Frank Borovsky: Yeah. I've been struck, and I've asked this question a few times, particularly with sales leaders, I often say, “Hey, do you have a deal desk?”
And oftentimes, they say, “What's that?” I think having someone or a group of individuals who are focused in on optimizing and utilizing the right tools to do that, now is the time. It will pay off in spades.
Lindsay Duran: So Frank, Zilliant and Salesforce have a special partnership relationship. I'd love to hear more on your perspective on why our joint customers benefit so much [00:17:00] from that relationship.
Frank Borovsky: Yeah. This came up and it was the major theme of the Manufacturing Summit. Having the right partners in this ecosystem is crucial for folks who are looking to make a platform decision about their IT solutions. And folks like Zilliant are fantastic point solutions in their own right. So I've had the great fortune of seeing Zilliant from the inside out and looking at it from a customer's standpoint.
And I've been able to compare it with other folks that are out there and on its own it stands, you know, head and shoulders above the rest. But when you combine that with being on the Salesforce platform, which has advantages right off the bat, you've already got a cloud-based solution. It's updated [00:18:00] automatically three times per year.
And you don't have to worry about, you know, UAT and all that stuff that were headaches when I was in the IT world. But on top of that, the more that you use other solutions on the same platform, and we had many represented at the Manufacturing Summit. We used the example of Logic.io, for example.
These folks when put together, you don't have to worry about ntegrations because you're sharing the same dataset and the more that you utilize more of these partners to do these point solutions, even to something as large as an ERP or a PLMA, product life cycle management tool. The more you use our ecosystem to leverage their solutions, you are saving yourself not only on the integrations, but on support [00:19:00] and ultimately even on licensing because there is a value on buying more and more on the exact same platform. And we had a number of customers who were actually on stage extolling the virtues of doing precisely that. There are entire manufacturing organizations that do everything from ERP to PLM to pricing to, you name it, eCommerce, all on the Salesforce platform and have nothing else.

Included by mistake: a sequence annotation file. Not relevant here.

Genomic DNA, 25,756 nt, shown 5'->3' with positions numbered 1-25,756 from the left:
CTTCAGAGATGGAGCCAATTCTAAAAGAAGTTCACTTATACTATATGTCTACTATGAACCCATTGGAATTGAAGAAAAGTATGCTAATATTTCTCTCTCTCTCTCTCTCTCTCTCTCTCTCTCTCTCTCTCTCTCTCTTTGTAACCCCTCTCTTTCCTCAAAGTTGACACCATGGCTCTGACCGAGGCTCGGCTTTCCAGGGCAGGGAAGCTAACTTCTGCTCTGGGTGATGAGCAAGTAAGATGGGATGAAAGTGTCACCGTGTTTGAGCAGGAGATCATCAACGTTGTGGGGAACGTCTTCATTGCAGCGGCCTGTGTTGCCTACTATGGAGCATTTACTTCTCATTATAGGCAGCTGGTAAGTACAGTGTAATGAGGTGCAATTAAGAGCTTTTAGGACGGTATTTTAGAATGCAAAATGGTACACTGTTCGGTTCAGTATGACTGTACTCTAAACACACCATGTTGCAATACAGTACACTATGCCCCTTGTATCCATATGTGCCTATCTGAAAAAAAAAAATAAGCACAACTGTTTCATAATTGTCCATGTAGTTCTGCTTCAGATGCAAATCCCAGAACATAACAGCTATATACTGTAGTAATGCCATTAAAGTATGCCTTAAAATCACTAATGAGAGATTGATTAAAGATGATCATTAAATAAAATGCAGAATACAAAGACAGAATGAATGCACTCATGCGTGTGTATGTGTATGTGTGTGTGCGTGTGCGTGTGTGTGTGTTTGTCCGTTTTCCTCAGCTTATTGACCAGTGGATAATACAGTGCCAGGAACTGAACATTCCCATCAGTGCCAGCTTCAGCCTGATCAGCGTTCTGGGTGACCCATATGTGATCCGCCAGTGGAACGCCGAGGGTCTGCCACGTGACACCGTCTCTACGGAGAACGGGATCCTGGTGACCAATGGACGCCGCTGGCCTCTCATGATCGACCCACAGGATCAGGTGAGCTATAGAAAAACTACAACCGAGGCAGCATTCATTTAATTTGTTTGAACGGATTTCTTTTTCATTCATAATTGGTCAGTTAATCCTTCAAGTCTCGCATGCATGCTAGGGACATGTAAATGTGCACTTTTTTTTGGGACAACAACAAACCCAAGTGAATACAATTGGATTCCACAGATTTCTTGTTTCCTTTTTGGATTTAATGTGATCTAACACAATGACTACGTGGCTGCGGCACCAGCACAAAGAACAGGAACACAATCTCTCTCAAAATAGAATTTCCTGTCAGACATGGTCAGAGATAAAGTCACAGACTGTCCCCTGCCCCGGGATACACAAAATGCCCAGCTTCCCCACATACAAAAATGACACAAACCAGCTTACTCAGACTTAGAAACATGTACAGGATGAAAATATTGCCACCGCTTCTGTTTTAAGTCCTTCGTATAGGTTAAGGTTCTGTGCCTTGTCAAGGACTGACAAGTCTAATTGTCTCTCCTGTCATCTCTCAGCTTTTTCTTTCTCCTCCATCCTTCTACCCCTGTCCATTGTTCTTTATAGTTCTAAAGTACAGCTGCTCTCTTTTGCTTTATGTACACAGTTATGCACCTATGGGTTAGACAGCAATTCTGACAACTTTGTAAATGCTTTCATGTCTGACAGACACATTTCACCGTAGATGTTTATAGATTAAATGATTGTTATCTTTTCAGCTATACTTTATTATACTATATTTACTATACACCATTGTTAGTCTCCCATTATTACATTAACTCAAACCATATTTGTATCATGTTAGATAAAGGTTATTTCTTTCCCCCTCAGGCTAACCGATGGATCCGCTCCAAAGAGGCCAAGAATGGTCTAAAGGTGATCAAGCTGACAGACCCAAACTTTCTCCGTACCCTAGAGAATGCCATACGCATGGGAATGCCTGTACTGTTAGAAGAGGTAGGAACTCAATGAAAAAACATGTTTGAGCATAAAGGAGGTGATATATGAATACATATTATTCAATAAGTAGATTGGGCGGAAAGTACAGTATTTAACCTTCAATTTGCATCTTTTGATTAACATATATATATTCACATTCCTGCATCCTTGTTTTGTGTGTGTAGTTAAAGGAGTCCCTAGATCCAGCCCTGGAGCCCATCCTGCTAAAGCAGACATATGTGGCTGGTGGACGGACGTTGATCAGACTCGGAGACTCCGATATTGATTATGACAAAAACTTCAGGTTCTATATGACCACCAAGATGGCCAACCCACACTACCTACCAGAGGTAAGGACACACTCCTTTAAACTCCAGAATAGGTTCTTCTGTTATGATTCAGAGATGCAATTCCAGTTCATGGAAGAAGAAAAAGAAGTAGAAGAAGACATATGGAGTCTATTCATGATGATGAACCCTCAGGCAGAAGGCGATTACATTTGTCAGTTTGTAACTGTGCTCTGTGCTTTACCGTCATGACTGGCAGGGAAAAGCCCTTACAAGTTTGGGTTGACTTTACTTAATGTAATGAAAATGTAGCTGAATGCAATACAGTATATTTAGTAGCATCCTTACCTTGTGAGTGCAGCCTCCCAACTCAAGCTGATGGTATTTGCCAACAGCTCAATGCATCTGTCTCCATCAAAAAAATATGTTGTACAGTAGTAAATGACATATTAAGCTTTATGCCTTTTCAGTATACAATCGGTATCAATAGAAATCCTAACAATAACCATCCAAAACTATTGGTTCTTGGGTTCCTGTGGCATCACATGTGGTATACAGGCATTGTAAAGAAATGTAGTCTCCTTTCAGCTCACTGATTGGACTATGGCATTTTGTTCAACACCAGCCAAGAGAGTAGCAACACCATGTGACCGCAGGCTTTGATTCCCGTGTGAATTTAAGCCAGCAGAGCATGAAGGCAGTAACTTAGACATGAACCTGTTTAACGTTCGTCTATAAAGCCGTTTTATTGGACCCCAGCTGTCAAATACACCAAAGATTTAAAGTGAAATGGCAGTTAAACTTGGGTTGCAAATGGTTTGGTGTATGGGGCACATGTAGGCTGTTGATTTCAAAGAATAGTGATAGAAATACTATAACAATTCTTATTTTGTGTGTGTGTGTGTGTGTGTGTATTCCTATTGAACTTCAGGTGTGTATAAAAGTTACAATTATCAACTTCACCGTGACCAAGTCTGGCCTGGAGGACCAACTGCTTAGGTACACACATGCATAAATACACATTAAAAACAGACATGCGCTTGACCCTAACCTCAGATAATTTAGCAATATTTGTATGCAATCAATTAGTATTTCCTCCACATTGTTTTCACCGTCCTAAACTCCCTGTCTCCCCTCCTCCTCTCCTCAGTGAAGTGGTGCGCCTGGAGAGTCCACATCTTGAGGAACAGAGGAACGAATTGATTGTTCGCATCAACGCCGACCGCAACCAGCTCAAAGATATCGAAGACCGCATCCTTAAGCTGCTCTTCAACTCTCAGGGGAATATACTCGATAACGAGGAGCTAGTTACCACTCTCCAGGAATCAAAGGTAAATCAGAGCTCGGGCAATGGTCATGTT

Lindsay Duran: I think that's a great point on the efficiencies and the scale that companies can get. Frank, before I let you go and we close out the episode today, is there anything else that you'd like to leave with our listeners today?
Frank Borovsky: I think it's important whether or not you are hunkering down, your business is looking at productivity plays or if you're in that situation where you're being opportunistic during the coming [00:20:00] seasons ahead of us. So if you're looking at a productivity play, you know, being able to do more with the people that you have, utilizing tools like Zilliant and others, there are certainly opportunities to do that.
If you are in a situation where you haven't invested in the past and you're now trying to catch up in your digitization processes, now is the best time to be doing that. I see organizations that you know, are looking to automate their operations. They're trying to make it easier for customers to do business with, and they're trying to enhance the services that they're providing in addition to the product.
And they're trying to make data driven decisions. All of these are in the wheelhouse of Salesforce and our overall ecosystem. So I just urge folks [00:21:00] to be thinking about both Salesforce and the platform as a platform for growth, but also one for productivity in the times ahead.
Lindsay Duran: Well, thank you Frank.I appreciate you joining us to share your insights today, and I as well, hope you'll come back for another episode in the future. And I'd like to thank each of our podcast listeners for being with us today. Be sure to check out the show notes where we have included a link to a customer story from a building products manufacturer that used advanced pricing tools to overcome recent economic volatility, entitled “Strategic Pricing: Thriving in Tumultuous Times.”
If you'd like to discuss how we may be able to help solve pricing and sales challenges in your business, please reach out to us on Zilliant.com. Please also take a moment to rate and review the show as it helps us to continue to put out great free content. We hope you'll join us for the next episode of [00:22:00] B2B Reimagined.
Have a great day.